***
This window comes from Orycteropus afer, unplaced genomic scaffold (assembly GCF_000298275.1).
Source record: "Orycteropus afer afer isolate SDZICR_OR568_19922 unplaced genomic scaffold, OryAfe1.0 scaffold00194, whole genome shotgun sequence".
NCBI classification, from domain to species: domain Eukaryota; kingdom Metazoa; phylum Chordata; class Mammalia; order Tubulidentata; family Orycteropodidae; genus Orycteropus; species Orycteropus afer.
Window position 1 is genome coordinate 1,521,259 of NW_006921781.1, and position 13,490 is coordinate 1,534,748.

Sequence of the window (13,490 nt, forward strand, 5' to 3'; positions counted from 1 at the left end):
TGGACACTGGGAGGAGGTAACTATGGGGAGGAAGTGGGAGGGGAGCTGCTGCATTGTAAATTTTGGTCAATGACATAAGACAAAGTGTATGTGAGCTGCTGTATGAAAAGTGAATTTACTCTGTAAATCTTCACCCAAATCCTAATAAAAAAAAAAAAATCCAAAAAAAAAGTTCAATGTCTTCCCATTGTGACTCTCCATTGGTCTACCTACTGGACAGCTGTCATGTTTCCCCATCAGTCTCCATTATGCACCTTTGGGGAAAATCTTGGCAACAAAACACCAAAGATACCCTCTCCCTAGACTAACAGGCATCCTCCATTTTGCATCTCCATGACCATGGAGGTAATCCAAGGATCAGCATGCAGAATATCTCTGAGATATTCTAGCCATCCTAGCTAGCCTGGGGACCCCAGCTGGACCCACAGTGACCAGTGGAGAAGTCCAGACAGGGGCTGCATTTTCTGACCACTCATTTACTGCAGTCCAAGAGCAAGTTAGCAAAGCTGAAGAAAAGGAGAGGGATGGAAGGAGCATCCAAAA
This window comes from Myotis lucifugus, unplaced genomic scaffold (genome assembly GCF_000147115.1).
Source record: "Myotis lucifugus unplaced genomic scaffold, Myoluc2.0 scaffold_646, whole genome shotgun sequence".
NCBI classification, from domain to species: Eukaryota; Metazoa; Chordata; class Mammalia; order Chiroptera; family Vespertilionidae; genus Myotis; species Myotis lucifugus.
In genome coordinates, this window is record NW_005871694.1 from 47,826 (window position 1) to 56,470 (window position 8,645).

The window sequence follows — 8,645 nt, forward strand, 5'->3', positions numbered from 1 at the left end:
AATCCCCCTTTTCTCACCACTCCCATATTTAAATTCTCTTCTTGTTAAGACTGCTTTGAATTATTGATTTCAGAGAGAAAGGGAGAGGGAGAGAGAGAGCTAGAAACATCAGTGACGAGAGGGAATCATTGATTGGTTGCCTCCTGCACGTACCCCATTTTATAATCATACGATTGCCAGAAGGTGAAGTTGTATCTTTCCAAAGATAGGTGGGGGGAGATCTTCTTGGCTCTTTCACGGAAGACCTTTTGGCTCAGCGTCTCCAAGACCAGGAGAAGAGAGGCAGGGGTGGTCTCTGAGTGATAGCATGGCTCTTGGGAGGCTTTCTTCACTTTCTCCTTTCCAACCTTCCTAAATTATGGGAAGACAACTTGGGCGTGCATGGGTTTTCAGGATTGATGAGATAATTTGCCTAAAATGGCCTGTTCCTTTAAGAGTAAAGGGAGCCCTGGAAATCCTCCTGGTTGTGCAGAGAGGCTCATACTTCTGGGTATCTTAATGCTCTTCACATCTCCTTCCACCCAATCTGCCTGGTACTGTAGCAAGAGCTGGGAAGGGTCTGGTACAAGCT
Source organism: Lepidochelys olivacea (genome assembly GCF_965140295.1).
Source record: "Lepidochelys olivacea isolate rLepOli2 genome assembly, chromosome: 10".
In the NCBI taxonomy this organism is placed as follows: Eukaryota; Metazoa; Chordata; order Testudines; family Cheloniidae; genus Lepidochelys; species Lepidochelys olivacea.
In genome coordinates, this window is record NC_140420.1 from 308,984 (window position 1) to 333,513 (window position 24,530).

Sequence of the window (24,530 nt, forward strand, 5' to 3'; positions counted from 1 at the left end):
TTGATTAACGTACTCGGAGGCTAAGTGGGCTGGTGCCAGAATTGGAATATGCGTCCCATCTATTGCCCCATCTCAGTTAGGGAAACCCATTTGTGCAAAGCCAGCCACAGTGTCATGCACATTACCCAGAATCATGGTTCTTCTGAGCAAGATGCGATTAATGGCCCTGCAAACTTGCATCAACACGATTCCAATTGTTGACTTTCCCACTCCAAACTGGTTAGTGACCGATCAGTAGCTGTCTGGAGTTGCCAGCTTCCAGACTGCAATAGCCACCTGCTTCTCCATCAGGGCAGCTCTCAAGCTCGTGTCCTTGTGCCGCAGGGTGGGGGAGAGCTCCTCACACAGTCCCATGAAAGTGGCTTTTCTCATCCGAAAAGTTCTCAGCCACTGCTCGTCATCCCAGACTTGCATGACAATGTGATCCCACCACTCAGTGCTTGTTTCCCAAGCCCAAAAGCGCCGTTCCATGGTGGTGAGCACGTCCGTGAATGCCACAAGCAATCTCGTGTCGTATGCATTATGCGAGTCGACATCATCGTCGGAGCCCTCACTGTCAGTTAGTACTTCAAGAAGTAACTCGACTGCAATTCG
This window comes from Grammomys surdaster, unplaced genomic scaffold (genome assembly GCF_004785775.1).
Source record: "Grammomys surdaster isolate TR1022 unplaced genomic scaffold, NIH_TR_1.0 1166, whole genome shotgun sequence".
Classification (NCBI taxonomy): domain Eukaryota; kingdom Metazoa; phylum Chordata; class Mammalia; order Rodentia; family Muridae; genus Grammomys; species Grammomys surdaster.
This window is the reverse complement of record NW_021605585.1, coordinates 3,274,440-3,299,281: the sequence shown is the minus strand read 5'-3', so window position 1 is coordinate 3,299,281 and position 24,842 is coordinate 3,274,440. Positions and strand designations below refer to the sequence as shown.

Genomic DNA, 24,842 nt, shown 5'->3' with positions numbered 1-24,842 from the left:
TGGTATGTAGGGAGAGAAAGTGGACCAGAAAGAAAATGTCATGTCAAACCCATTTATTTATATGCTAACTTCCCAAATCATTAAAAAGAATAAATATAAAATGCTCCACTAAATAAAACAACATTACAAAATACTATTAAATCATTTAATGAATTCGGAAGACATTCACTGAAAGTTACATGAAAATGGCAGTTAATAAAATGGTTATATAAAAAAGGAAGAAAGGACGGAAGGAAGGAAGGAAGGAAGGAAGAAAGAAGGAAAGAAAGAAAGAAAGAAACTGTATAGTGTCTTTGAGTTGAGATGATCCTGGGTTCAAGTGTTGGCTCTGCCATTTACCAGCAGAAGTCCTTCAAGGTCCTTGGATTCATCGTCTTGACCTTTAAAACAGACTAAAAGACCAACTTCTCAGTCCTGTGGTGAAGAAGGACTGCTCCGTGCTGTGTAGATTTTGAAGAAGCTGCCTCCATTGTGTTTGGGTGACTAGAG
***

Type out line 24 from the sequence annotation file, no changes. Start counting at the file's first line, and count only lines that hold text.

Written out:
TGGTATGTAGGGAGAGAAAGTGGACCAGAAAGAAAATGTCATGTCAAACCCATTTATTTATATGCTAACTTCCCAAATCATTAAAAAGAATAAATATAAAATGCTCCACTAAATAAAACAACATTACAAAATACTATTAAATCATTTAATGAATTCGGAAGACATTCACTGAAAGTTACATGAAAATGGCAGTTAATAAAATGGTTATATAAAAAAGGAAGAAAGGACGGAAGGAAGGAAGGAAGGAAGGAAGAAAGAAGGAAAGAAAGAAAGAAAGAAACTGTATAGTGTCTTTGAGTTGAGATGATCCTGGGTTCAAGTGTTGGCTCTGCCATTTACCAGCAGAAGTCCTTCAAGGTCCTTGGATTCATCGTCTTGACCTTTAAAACAGACTAAAAGACCAACTTCTCAGTCCTGTGGTGAAGAAGGACTGCTCCGTGCTGTGTAGATTTTGAAGAAGCTGCCTCCATTGTGTTTGGGTGACTAGAG